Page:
Miracle on Swann
By Kelvin Smythe
Miracle on Swann
Swann Avenue is set to become the Lourdes of world education. Anytime soon we can expect to see a statue of Bruce Crawford displayed in heroic pose, on a rearing horse perhaps; or maybe in philosophic pose, peering significantly into the future, thumb and fingers facially poised, eyes somewhat startled in growing realisation of his being on the cusp of another fantastical Socratic breakthrough. His burly figure and grizzled beard adding form, texture, and depth to the visual drama on display.
Why the supra-heroics?
The fabled answer is that Bruce Crawford of Swann has led his Decile 1 school of 186 pupils with a transience figure of 47%, the only Decile 1 school of two amongst the 44 schools of the wider Whangarei area, to achieving 91.60% of the children being at or above the national average in an NZCER standardised test.
The NZCER standardised test was the STAR end of year one of the newly revised edition.
That bald figure, miraculous though it is, of 91.60% (63.86+27.74) is made wildly hairy when compared with beginning of the year test (also the newly revised edition) in which the children being at or above the national average was 51.79% (41.96+9.83).
Bruce Crawford, principal of Hikurangi School has, on the surface, done something supra-heroic on two counts: achieved 91.60% in the end of year test, that being an improvement of 40% from the beginning of the year.
Sometimes the ministry plays around with which stanines fit into which categories so I'll put the results another way: 81.51% of the children were at stanine 5 and above.
A national standards success story?
Well, no. In 2011 the children and teachers barely did national standards, because Bruce Crawford and his school don’t believe in them. The school was a hold out into the New Year.
So, in no way a national standards success story.
Well, only if it is real: which it isn't.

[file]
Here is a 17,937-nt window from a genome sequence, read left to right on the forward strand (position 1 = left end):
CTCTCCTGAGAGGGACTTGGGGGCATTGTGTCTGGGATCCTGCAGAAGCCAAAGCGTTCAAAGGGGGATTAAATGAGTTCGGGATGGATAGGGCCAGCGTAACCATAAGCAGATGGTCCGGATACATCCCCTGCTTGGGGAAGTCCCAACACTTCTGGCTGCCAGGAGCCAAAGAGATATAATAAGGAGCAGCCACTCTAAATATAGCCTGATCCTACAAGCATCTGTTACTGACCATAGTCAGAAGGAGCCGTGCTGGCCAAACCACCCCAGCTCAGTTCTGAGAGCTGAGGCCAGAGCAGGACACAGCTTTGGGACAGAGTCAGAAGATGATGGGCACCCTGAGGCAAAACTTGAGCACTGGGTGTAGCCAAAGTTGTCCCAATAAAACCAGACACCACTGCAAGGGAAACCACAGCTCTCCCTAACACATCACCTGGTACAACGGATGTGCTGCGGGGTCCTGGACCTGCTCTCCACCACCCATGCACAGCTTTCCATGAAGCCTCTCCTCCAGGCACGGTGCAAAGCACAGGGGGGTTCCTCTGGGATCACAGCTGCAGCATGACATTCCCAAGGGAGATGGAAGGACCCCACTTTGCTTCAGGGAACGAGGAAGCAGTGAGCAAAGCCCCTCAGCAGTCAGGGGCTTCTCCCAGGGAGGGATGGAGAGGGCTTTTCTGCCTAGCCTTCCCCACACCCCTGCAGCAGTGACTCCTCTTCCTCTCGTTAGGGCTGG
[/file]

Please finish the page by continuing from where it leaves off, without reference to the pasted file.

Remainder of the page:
Puzzled, well let’s go back to the beginning and sort out what has happened.
Kia ora Kelvin
Have just finished processing the schools Star results.
Fantastic 91.60% at or above average.
Great, only problem is I don’t believe it.
We have 47% transience. Our best result in the past has been 74% at or above their chronological age.
This leads me to conspiracy theory 75(a) iii, sub para 35 z.
That is that the test is skewed to generate this kind of result so that the smiling Ngati Porou (my iwi) can stand up and say how good NS are.
I might be wrong and just have absolutely outstanding teachers (which I do).
But I also know exactly what is going on in my rooms, and this leap of performance is just not true.
On 16/11/2012, at 9:17 AM, Kelvin Smythe wrote:
I was half thinking of travelling to Whangarei (from Cambridge) to see my daughter and grandchildren, will go today.
See you in five hours
Would you have any relevant records on hand?
I have known Bruce for a number of years; a brave and enlightened principal – he is also a dab hand at statistics.
There was something awry here.
Was it a cock-up or a jack-up?
Anyway, there I was walking into Bruce’s vibrant school.
What a joy.
The office has a marvellous worked in feel to it.
It has a bungalow line of windows which has the children walking close by. I sensed he sometimes lent out for a chat.